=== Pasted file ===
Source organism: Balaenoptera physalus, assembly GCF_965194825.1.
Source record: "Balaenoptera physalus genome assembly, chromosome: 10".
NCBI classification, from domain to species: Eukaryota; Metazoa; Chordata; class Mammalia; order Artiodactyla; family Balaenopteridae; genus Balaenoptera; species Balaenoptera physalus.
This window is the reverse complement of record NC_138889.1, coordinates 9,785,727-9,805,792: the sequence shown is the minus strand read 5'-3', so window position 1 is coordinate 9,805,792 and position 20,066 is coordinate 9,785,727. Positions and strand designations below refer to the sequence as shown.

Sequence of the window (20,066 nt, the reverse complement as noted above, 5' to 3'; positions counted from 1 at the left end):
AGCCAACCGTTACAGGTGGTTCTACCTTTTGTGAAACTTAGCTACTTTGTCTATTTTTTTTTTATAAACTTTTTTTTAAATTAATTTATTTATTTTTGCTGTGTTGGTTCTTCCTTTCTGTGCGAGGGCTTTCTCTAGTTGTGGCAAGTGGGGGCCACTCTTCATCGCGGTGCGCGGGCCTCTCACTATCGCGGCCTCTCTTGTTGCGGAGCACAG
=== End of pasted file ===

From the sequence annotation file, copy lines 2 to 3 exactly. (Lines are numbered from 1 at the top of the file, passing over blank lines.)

Source record: "Balaenoptera physalus genome assembly, chromosome: 10".
NCBI classification, from domain to species: Eukaryota; Metazoa; Chordata; class Mammalia; order Artiodactyla; family Balaenopteridae; genus Balaenoptera; species Balaenoptera physalus.